- Set challenging homework and assignments but reasonable exams. Give students three times the time you yourself need for the exam (yes, you should do the exam and time yourself), and only allow 10-15% of the questions to separate the A’s from the B’s.
- Use Blackboard efficiently. Blackboard can help you with mass emails, tracking submissions and grades, automated test deployment/grading and more – learn to use the features that suit your needs. The Instructional Technology Lab (itl.gwu.edu) offers support and training.
- Clarify academic integrity issues. Refer them to the GW Code of Academic Integrity, and set your own if need be. If you are going to allow teamwork and collaboration, spell out the rules.
- Take advantage of UTLC programs and services. The University Teaching and Learning Center offers faculty-led programs and consultations for course/assignment design and teaching.
- Be proactive about committees. Ask to be on the committees that will benefit your career, like the graduate admissions committee. Being proactive helps you say “no” to other committees. Learn how to say “no” by consulting your mentors.
- Pay attention to department/school culture. Initially, pay attention to the unwritten rules of long-standing committees run by senior faculty. There’s often a “culture” with such committees; even if you think you know better, try to learn the current culture and work with it before changing the world. Don’t give up on changing the world.
- Don’t be on your own. Get mentors for at least a few years, for both research and teaching. Meet your mentors often – it is not a sign of weakness.
- Manage your time carefully:
- Mark off course prep time that is manageable (see “don’t reinvent the wheel” above).
- Do some research every day, even if it is to skim through a paper you would like to read.
- Set aside time to meet with mentors and peers at least once a week, to talk about your experiences, ask for help, or merely riff on ideas.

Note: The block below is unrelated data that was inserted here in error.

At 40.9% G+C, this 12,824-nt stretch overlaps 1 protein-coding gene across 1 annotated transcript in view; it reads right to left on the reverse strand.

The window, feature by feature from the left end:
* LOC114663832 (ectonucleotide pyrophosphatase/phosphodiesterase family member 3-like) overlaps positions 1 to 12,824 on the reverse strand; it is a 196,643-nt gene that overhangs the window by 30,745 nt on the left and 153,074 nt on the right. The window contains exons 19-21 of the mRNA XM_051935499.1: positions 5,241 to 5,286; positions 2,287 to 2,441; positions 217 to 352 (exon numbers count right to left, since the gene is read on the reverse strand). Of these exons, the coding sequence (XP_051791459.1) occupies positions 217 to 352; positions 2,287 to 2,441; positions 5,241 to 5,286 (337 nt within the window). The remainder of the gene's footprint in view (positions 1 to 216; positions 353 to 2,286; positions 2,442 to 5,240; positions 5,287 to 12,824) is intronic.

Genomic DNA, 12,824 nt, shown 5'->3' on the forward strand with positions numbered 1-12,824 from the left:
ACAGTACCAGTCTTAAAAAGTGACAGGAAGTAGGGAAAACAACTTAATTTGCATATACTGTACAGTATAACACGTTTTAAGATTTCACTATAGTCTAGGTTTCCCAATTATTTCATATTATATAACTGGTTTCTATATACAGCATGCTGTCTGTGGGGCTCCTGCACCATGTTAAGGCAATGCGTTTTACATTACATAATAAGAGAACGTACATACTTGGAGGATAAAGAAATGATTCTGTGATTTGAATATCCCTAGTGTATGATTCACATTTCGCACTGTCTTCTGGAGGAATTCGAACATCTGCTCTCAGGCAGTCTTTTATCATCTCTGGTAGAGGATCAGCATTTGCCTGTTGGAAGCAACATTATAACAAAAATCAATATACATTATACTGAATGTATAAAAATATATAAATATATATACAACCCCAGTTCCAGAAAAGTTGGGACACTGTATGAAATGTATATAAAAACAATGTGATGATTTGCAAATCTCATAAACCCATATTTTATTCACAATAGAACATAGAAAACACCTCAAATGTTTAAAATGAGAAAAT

- Block out a few hours each day and at least one day a week for “quiet time”, during which you turn off email and devices, and focus on research. Really. If you have your research time set, you can feel more comfortable with the time devoted to teaching.
Barkley, E. ( 2009). Student Engagement Techniques. San Francisco: Jossey-Bass, 2009.
Boice, R. (2000). Advice for New Faculty Members. Allyn & Bacon.
Centra, J., et al (2006). “Enhancing Your Teaching Through the SIR-II Report: Suggestions for Improvement,” a best-practices guide compiled by Princeton’s Educational Testing Services.
Felder, R. (1994). Things I Wish They Had Told Me, Chem. Engr. Education, 28(2), 108-109. Retrieved from http://www4.ncsu.edu/unity/lockers/users/f/felder/public/Columns/Thingsi....
Felder, R. (1998). The New Faculty Member, Chemical Engineering Education, 32(3), 46-47. Retrieved from http://www4.ncsu.edu/unity/lockers/users/f/felder/public/Columns/Boice.html.
McKeachie, W.J. (2002). Teaching Tips (11th ed.). Lexington, M.A.: Heath.
Reis, R. et al (1998). “Faculty Time Savers”, Tomorrow’s Professor Series at Stanford University. Retrieved from http://cgi.stanford.edu/~dept-ctl/cgi-bin/tomprof/posting.php?ID=34.
Sandretto, S., Kane, R., & Heath, C. (2002). Making the tacit explicit: A teaching intervention program for early career academics. The International Journal for Academic Development, 7(2), 135-145.